2016 Nobel Peace Prize is small pat on back to Norway, too

Prize awarded to Colombian President Juan Manuel Santos recognizes Norway's role in peace talks

FILE - In this Wednesday, Sept. 23, 2015 file photo Cuba's President Raul Castro, center, smiles as Colombian President Juan Manuel Santos, left, and Commander the Revolutionary Armed Forces of Colombia or FARC, Timoleon Jimenez, known as "Timochenko",  shake hands, in Havana, Cuba. Colombian President Juan Manuel Santos has won Nobel Peace Prize it was announced on Friday Oct. 7, 2016. (AP Photo/Ramon Espinosa, File)
FILE - In this Wednesday, Sept. 23, 2015 file photo Cuba's President Raul Castro, center, smiles as Colombian President Juan Manuel Santos, left, and Commander the Revolutionary Armed Forces of Colombia or FARC, Timoleon Jimenez, known as "Timochenko", shake hands, in Havana, Cuba. Colombian President Juan Manuel Santos has won Nobel Peace Prize it was announced on Friday Oct. 7, 2016. (AP Photo/Ramon Espinosa, File)

OSLO, Norway (AP) – The Latest on the awarding of the Nobel Peace Prize to Colombian President Juan Manuel Santos (all times local):

12:15 a.m. – The Nobel Peace Prize awarded by the all-Norwegian committee is in part a self-recognition of that country’s pivotal role in the Colombian peace talks.

Norway along with Cuba has been a sponsor of the peace process since the outset. The public phase of talks began in Oslo in 2012 and the Norwegian government’s representative to the talks, Dag Nylander, has become a minor celebrity among Colombians who’ve followed every announcement from Havana on TV.

Norway’s’ role as a peace facilitator around the world isn’t new. It helped broker the historic Oslo accord between the Palestinians and Israelis in 1993 and is currently facilitating talks bringing an end to a half-century-old communist insurgency in the Philippines.

“To succeed in being a facilitator you have to be a very honest broker and you can’t take sides,” Norwegian Foreign Minister Borge Brende told The Associated Press in an interview last month while attending the peace deal’s signing ceremony. “You have to try to find common ground and be very, very patient.”

“It has been a bumpy road, there have been setbacks for sure,” he said. “For us we had to believe that a deal was possible and we had to believe it was a question of time.”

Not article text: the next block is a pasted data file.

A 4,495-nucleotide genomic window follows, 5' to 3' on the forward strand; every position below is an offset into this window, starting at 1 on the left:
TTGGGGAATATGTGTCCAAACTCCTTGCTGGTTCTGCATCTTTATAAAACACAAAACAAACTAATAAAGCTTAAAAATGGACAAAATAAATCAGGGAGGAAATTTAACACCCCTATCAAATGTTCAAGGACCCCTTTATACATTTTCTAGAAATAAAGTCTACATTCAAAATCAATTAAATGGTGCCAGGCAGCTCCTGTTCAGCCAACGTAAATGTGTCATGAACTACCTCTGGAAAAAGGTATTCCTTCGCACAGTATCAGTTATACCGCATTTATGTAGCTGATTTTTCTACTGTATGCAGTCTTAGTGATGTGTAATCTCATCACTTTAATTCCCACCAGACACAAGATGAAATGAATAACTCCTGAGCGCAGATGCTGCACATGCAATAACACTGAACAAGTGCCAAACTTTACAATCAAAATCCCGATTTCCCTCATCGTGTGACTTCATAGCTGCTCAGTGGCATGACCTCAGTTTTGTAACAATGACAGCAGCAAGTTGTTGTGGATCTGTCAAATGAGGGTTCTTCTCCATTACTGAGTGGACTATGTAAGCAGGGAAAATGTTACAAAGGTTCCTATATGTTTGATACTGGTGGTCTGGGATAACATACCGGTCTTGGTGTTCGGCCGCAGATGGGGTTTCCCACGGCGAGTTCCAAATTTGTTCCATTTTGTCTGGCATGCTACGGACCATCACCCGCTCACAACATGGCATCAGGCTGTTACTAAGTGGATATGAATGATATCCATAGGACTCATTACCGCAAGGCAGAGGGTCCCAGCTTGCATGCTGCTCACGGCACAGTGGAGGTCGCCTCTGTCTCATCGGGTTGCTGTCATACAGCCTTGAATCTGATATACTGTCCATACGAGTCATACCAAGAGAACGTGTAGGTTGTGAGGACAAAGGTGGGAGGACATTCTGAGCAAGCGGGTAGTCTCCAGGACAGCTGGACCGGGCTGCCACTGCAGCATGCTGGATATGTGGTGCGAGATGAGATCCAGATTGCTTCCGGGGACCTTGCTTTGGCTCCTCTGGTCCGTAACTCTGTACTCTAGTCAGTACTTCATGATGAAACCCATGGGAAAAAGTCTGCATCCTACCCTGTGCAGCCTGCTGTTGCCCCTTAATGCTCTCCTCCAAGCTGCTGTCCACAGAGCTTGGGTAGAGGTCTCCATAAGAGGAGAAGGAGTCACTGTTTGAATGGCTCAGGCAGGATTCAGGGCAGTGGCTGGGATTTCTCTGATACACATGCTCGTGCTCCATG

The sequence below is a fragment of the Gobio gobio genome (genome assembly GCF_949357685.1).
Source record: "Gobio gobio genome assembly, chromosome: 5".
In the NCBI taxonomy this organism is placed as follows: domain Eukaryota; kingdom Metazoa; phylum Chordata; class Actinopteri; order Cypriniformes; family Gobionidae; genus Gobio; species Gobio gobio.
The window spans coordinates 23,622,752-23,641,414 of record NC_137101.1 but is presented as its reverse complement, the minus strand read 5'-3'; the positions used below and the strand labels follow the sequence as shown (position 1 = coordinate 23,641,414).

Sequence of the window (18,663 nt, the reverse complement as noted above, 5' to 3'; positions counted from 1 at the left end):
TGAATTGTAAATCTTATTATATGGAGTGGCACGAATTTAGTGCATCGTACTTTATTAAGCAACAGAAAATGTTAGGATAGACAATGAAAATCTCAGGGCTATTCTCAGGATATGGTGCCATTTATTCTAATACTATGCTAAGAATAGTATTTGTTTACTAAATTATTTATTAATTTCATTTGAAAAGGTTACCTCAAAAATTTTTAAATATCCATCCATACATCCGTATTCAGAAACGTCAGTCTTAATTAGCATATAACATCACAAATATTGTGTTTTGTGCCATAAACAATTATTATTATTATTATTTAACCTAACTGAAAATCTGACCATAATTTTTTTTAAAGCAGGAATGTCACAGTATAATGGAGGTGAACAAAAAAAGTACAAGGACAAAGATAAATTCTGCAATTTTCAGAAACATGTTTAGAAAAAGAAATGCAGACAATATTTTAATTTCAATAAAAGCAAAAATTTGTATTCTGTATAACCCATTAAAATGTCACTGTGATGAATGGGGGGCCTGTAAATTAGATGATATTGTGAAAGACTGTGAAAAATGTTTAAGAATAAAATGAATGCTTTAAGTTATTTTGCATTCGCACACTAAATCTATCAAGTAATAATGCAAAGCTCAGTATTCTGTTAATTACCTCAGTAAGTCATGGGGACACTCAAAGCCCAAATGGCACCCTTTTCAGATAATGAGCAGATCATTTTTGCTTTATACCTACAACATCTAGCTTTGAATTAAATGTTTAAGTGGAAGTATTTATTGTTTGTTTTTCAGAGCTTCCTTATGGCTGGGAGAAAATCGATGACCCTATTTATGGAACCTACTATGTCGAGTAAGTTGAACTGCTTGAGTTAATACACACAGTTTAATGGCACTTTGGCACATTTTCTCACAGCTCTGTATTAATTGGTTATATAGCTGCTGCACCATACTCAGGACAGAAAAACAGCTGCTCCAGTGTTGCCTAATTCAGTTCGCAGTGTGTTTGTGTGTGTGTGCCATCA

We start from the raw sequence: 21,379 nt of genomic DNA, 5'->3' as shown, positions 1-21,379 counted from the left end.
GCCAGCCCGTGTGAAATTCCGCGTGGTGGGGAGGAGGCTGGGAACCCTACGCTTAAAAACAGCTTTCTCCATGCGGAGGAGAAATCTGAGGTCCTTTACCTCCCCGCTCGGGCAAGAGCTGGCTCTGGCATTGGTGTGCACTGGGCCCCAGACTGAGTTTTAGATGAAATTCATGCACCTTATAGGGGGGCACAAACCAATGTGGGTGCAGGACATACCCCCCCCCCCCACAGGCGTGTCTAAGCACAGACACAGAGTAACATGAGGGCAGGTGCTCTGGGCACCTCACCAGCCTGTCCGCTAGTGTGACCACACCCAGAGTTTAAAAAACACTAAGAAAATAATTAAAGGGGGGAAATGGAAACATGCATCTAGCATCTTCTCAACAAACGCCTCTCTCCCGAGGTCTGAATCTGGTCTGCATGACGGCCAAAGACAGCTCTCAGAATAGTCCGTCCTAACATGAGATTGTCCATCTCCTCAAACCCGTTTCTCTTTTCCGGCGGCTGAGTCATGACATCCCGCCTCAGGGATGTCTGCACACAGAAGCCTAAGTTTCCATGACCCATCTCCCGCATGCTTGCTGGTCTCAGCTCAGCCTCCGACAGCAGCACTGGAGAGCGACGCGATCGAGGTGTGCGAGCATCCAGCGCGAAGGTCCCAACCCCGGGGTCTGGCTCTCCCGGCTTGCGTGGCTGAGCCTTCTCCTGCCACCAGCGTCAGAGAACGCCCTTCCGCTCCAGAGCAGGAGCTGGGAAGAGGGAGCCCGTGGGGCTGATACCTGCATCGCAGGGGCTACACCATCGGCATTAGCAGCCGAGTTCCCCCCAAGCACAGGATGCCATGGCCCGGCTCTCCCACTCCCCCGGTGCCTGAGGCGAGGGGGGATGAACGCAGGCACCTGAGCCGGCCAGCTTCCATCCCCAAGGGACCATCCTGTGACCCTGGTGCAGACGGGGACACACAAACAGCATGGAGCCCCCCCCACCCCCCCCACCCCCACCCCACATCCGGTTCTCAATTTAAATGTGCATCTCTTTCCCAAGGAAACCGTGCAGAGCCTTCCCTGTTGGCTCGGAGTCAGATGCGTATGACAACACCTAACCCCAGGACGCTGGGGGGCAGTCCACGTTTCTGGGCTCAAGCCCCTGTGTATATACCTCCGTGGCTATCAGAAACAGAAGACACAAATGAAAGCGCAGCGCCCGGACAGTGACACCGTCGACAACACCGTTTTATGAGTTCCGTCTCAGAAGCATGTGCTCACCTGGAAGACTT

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11:50 a.m. – Colombians are notorious among Latin Americans as being early risers, but the decision to award President Juan Manuel Santos the Nobel Peace prize even caught them sleeping.

Early morning radio programs are abuzz with the news but so far there’s been no reaction from President Santos.

Many Colombians thought that Santos was a shoo-in for the Nobel Peace prize after he signed a peace accord with the FARC on Sept. 26 in front of many world leaders and the U.N. Secretary-General Bank Ki-moon. But they assumed his chances faded after the deal fell apart in a referendum a week later.

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11:40 a.m. – The awarding of the Nobel Peace Prize to Colombian President Juan Manuel Santos comes just days after Colombian voters narrowly rejected a peace deal that Santos helped bring about.

The award conspicuously left out Santos’ counterpart, Rodrigo Londono, the leader of the Revolutionary Armed Forces of Colombia.

Santos and Londono, better known by his nom de guerre Timochenko, signed the peace deal last month, ending a half-century of hostilities, only to see a major setback in the shock vote against the agreement in a referendum six days later.

The Norwegian Nobel Committee said that rejection doesn’t mean the peace process is dead.

“The referendum was not a vote for or against peace,” it said. “What the ‘No’ side rejected was not the desire for peace, but a specific peace agreement.”

The Norwegian Nobel Committee said it believes that Santos, “despite the ‘No’ majority vote in the referendum, has brought the bloody conflict significantly closer to a peaceful solution.”

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11:30 a.m. – Nobel Peace Prize laureate Juan Manuel Santos, 65, is an unlikely peacemaker. The Harvard-educated scion of one of Colombia’s wealthiest families, as defense minister a decade ago he was responsible for some of the FARC rebels’ biggest military setbacks, including a 2008 cross-border raid into Ecuador that took out a top rebel commander and the stealth rescue of three Americans held captive for more than five years.

Under the peace deal he negotiated, rebels who turn over their weapons and confess to war crimes will be spared time in jail and the FARC will be reserved 10 seats in congress through 2026 to smooth their transition into a political movement.

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11 a.m. – Colombian President Juan Manuel Santos won the Nobel Peace Prize Friday for his efforts to end a civil war that killed more than 200,000 Colombians.

The Norwegian Nobel Committee said the award should also be seen “as a tribute to the Colombian people who, despite great hardships and abuses, have not given up hope of a just peace, and to all the parties who have contributed to the peace process.

It did not cite his counterpart in peace negotiations, Rodrigo Londono, the leader of the Revolutionary Armed Forces of Colombia.

Santos and Londono signed a peace deal last month ending a half-century of hostilities only to see their efforts collapse following a shock vote against the agreement in a referendum six days later.

 

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